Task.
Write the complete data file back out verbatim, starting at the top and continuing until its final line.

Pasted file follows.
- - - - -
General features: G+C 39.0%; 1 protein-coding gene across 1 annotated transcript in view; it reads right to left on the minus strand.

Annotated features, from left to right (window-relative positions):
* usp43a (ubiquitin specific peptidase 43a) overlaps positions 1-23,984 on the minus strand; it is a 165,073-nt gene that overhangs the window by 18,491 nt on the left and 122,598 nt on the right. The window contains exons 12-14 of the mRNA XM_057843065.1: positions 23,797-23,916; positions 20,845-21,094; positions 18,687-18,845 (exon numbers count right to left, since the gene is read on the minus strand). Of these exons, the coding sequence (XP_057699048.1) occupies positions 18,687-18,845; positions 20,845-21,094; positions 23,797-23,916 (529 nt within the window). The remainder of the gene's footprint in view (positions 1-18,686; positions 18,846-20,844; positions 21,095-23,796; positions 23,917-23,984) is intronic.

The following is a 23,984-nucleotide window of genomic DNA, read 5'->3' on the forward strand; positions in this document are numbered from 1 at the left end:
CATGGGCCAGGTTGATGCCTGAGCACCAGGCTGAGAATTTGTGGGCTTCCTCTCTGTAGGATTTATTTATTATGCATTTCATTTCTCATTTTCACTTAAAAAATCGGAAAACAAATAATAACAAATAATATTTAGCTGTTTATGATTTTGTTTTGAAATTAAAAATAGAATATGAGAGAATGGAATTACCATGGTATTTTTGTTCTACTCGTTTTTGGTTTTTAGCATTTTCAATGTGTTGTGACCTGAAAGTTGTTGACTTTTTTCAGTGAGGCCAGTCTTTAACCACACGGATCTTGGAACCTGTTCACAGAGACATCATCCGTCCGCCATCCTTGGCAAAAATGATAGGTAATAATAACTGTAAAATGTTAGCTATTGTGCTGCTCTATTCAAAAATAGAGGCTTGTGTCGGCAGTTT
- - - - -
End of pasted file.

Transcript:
General features: G+C 39.0%; 1 protein-coding gene across 1 annotated transcript in view; it reads right to left on the minus strand.

Annotated features, from left to right (window-relative positions):
* usp43a (ubiquitin specific peptidase 43a) overlaps positions 1-23,984 on the minus strand; it is a 165,073-nt gene that overhangs the window by 18,491 nt on the left and 122,598 nt on the right. The window contains exons 12-14 of the mRNA XM_057843065.1: positions 23,797-23,916; positions 20,845-21,094; positions 18,687-18,845 (exon numbers count right to left, since the gene is read on the minus strand). Of these exons, the coding sequence (XP_057699048.1) occupies positions 18,687-18,845; positions 20,845-21,094; positions 23,797-23,916 (529 nt within the window). The remainder of the gene's footprint in view (positions 1-18,686; positions 18,846-20,844; positions 21,095-23,796; positions 23,917-23,984) is intronic.

The following is a 23,984-nucleotide window of genomic DNA, read 5'->3' on the forward strand; positions in this document are numbered from 1 at the left end:
CATGGGCCAGGTTGATGCCTGAGCACCAGGCTGAGAATTTGTGGGCTTCCTCTCTGTAGGATTTATTTATTATGCATTTCATTTCTCATTTTCACTTAAAAAATCGGAAAACAAATAATAACAAATAATATTTAGCTGTTTATGATTTTGTTTTGAAATTAAAAATAGAATATGAGAGAATGGAATTACCATGGTATTTTTGTTCTACTCGTTTTTGGTTTTTAGCATTTTCAATGTGTTGTGACCTGAAAGTTGTTGACTTTTTTCAGTGAGGCCAGTCTTTAACCACACGGATCTTGGAACCTGTTCACAGAGACATCATCCGTCCGCCATCCTTGGCAAAAATGATAGGTAATAATAACTGTAAAATGTTAGCTATTGTGCTGCTCTATTCAAAAATAGAGGCTTGTGTCGGCAGTTT